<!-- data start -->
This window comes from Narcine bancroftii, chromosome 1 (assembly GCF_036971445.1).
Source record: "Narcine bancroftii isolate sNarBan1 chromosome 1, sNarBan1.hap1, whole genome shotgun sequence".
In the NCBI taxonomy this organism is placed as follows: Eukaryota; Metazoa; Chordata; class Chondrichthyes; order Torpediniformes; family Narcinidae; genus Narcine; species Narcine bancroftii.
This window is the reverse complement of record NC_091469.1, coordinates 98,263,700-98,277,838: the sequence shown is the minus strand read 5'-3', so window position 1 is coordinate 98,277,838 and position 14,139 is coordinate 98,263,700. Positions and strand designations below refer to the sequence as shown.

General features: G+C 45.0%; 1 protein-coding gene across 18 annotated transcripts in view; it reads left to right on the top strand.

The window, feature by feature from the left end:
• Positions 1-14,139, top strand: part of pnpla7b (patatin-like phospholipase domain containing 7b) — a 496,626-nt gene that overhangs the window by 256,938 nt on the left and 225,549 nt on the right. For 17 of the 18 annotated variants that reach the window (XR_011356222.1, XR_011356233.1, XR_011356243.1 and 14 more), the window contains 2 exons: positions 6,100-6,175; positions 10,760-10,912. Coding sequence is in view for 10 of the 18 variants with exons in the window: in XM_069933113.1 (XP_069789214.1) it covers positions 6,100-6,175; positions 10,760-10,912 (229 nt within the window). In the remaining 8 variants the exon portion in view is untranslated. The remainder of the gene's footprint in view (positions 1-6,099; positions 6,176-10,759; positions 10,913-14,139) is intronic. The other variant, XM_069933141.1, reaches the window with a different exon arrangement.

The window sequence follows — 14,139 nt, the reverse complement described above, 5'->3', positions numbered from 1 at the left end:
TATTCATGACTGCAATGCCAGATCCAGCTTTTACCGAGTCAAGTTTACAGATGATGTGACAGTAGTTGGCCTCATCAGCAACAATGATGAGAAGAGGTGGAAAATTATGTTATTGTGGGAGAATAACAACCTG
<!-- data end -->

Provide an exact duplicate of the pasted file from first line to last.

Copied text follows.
This window comes from Narcine bancroftii, chromosome 1 (assembly GCF_036971445.1).
Source record: "Narcine bancroftii isolate sNarBan1 chromosome 1, sNarBan1.hap1, whole genome shotgun sequence".
In the NCBI taxonomy this organism is placed as follows: Eukaryota; Metazoa; Chordata; class Chondrichthyes; order Torpediniformes; family Narcinidae; genus Narcine; species Narcine bancroftii.
This window is the reverse complement of record NC_091469.1, coordinates 98,263,700-98,277,838: the sequence shown is the minus strand read 5'-3', so window position 1 is coordinate 98,277,838 and position 14,139 is coordinate 98,263,700. Positions and strand designations below refer to the sequence as shown.

General features: G+C 45.0%; 1 protein-coding gene across 18 annotated transcripts in view; it reads left to right on the top strand.

The window, feature by feature from the left end:
• Positions 1-14,139, top strand: part of pnpla7b (patatin-like phospholipase domain containing 7b) — a 496,626-nt gene that overhangs the window by 256,938 nt on the left and 225,549 nt on the right. For 17 of the 18 annotated variants that reach the window (XR_011356222.1, XR_011356233.1, XR_011356243.1 and 14 more), the window contains 2 exons: positions 6,100-6,175; positions 10,760-10,912. Coding sequence is in view for 10 of the 18 variants with exons in the window: in XM_069933113.1 (XP_069789214.1) it covers positions 6,100-6,175; positions 10,760-10,912 (229 nt within the window). In the remaining 8 variants the exon portion in view is untranslated. The remainder of the gene's footprint in view (positions 1-6,099; positions 6,176-10,759; positions 10,913-14,139) is intronic. The other variant, XM_069933141.1, reaches the window with a different exon arrangement.

The window sequence follows — 14,139 nt, the reverse complement described above, 5'->3', positions numbered from 1 at the left end:
TATTCATGACTGCAATGCCAGATCCAGCTTTTACCGAGTCAAGTTTACAGATGATGTGACAGTAGTTGGCCTCATCAGCAACAATGATGAGAAGAGGTGGAAAATTATGTTATTGTGGGAGAATAACAACCTG